a hoard of indignant banshees

There may be something of a large hullabaloo across the Buddhist internets in recent days in regards to the whole Buddhism v. science thing. The issue has to do with an opinion piece written by Athena Andreadis (whose name, by the way, is awesome) about how people love to find compatibility between science and Buddhism. Her argument, in sum, is that people who aren’t experts at something should really keep their yaps shut. Oh, and she said some stuff about Buddhism that was, shall we say, a little outside her area of expertise. That last little point was what got Barbara O’Brien’s hackles in a huff over on the eponymous Barbara’s Buddhism Blog where she thoroughly bemoaned Ms. Andreadis’ piece for its pot-and-kettle routine. I heard about all of this via NellaLou’s Enlightenment Ward. And I can only assume that this debate has spread far and wide because, at the end of the day, it is exactly the sort of thing that will turn a host of otherwise well-intentioned people into a hoard of charlatans, dilettantes, and indignant banshees. I’m going to stay well out of it.

the honest scrap award

According the Internets, “This award is bestowed upon a fellow blogger whose blog content or design is, in the giver’s opinion, brilliant. This award is about bloggers who post from their heart, who oftentimes put their heart on display as they write from the depths of their soul.” I’ve been nominated. You have been, too. Spread the joy.

anecdotes and evidence

“The well-known quip in social scientific circles, “the plural of anecdote is not data,” should caution non-social scientists against generalizing about North American Buddhists based on minimal, unsystematic, or no actual fieldwork. In my mind, insistence on empirical grounding would be the most significant social scientific contribution to an interdisciplinary field of study on this this topic, especially when dealing with questions about Buddhist identity and organizational dynamics.”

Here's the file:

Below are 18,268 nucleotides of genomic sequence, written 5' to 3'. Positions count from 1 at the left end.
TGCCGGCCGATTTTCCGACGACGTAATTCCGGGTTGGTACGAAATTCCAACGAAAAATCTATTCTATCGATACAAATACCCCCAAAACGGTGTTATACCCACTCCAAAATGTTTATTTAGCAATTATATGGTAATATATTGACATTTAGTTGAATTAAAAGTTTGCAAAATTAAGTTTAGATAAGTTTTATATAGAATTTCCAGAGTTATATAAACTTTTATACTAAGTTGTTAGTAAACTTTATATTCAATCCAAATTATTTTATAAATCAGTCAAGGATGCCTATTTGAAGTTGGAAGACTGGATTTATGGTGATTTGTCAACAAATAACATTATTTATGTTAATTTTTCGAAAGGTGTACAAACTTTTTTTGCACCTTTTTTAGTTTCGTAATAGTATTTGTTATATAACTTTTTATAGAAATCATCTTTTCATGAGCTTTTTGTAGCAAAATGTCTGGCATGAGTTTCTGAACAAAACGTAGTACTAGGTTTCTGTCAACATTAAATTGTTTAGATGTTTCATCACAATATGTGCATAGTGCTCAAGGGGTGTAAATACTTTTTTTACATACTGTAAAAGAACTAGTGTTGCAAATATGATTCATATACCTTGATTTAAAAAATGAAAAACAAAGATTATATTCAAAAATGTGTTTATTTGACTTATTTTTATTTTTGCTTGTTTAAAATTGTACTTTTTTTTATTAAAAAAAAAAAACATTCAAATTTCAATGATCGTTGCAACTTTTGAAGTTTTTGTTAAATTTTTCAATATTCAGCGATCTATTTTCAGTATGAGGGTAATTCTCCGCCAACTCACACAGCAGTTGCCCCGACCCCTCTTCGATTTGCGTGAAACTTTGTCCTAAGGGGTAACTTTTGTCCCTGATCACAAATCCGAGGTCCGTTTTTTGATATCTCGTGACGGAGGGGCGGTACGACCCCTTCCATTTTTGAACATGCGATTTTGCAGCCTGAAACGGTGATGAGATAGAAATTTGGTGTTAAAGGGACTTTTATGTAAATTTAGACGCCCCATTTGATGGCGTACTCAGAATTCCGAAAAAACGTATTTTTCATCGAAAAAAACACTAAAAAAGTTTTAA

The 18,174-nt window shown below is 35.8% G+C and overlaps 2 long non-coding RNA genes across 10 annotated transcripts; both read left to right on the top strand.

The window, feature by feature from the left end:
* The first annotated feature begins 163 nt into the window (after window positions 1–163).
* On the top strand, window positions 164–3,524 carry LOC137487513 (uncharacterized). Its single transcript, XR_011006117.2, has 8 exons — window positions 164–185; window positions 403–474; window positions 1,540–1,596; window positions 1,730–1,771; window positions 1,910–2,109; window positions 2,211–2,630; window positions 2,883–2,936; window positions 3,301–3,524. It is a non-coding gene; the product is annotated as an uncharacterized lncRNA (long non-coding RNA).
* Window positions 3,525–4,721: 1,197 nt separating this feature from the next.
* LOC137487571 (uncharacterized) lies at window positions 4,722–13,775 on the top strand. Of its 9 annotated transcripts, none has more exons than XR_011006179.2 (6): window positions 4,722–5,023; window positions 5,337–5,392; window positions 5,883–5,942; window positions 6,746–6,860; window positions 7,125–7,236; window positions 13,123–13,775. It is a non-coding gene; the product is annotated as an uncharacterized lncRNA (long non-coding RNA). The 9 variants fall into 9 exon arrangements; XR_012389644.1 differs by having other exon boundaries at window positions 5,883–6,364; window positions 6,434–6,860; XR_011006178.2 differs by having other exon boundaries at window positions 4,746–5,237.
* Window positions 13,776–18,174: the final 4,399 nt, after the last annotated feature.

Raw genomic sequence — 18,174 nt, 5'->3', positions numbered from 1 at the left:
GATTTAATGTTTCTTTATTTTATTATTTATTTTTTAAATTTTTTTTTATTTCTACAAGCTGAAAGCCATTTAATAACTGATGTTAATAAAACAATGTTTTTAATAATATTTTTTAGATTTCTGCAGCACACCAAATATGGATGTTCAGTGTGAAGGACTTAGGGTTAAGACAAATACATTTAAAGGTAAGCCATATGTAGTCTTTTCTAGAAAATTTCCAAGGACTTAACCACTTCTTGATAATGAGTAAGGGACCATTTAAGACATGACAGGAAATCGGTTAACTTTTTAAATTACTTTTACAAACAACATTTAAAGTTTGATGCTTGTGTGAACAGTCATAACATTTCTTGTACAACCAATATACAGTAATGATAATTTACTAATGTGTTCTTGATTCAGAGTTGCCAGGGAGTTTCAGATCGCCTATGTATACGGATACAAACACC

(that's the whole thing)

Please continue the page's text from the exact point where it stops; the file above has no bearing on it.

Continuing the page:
ah, the more things change

Ah, the more things change. If we hop into the way-back machine, we’ll find this editorial to Tricycle magazine from 1991 wherein then editor Helen Tworkov writes, “so far, [Asian-American Buddhists] have not figured very prominently in the development of something called American Buddhism.” Nearly two decades later and not much has changed. The mainstream Buddhist press continues to talk about white converts to Buddhism as if they’re the only thing that’s happening out there in Buddhist America. I had a feeling this would get worse after the Pew Report. Ah well. Frankly, I’m not surprised and am even a little equanimous about the whole thing. Despite the fact that we just elected a black mixed race President, looks like some folks just can’t wrap their heads about this whole “race” thing and why it’s relevant to Buddhism.

quick bites

I’ve got a couple of quick things I wanted to interject here. It’s nearly ten in the morning, and I really need to start working. Big big IBS website redesign project nearing completion. More on that later. Sentence fragments here. Heighten tension. Anyway, while tooling around the web this morning, I found a very well-written […]